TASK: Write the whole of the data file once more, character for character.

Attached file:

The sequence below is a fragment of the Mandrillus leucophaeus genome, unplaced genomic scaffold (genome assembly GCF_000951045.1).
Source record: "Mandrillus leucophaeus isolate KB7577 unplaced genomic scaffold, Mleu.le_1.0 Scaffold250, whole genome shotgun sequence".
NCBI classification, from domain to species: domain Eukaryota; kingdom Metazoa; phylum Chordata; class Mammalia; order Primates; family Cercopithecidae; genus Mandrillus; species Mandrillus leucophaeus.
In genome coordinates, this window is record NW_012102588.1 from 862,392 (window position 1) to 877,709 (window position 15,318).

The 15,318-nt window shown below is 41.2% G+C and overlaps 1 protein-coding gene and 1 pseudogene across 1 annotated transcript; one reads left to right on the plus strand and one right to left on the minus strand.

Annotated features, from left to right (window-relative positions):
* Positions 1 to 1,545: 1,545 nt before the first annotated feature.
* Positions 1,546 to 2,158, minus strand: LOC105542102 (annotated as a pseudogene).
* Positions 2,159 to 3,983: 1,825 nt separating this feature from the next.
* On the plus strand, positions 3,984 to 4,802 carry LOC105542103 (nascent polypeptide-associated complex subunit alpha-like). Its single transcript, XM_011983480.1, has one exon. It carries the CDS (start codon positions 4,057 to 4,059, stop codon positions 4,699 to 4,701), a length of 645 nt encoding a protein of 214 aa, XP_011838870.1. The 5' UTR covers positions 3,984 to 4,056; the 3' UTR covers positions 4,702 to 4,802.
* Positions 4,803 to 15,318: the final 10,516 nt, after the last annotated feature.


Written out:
The sequence below is a fragment of the Mandrillus leucophaeus genome, unplaced genomic scaffold (genome assembly GCF_000951045.1).
Source record: "Mandrillus leucophaeus isolate KB7577 unplaced genomic scaffold, Mleu.le_1.0 Scaffold250, whole genome shotgun sequence".
NCBI classification, from domain to species: domain Eukaryota; kingdom Metazoa; phylum Chordata; class Mammalia; order Primates; family Cercopithecidae; genus Mandrillus; species Mandrillus leucophaeus.
In genome coordinates, this window is record NW_012102588.1 from 862,392 (window position 1) to 877,709 (window position 15,318).

The 15,318-nt window shown below is 41.2% G+C and overlaps 1 protein-coding gene and 1 pseudogene across 1 annotated transcript; one reads left to right on the plus strand and one right to left on the minus strand.

Annotated features, from left to right (window-relative positions):
* Positions 1 to 1,545: 1,545 nt before the first annotated feature.
* Positions 1,546 to 2,158, minus strand: LOC105542102 (annotated as a pseudogene).
* Positions 2,159 to 3,983: 1,825 nt separating this feature from the next.
* On the plus strand, positions 3,984 to 4,802 carry LOC105542103 (nascent polypeptide-associated complex subunit alpha-like). Its single transcript, XM_011983480.1, has one exon. It carries the CDS (start codon positions 4,057 to 4,059, stop codon positions 4,699 to 4,701), a length of 645 nt encoding a protein of 214 aa, XP_011838870.1. The 5' UTR covers positions 3,984 to 4,056; the 3' UTR covers positions 4,702 to 4,802.
* Positions 4,803 to 15,318: the final 10,516 nt, after the last annotated feature.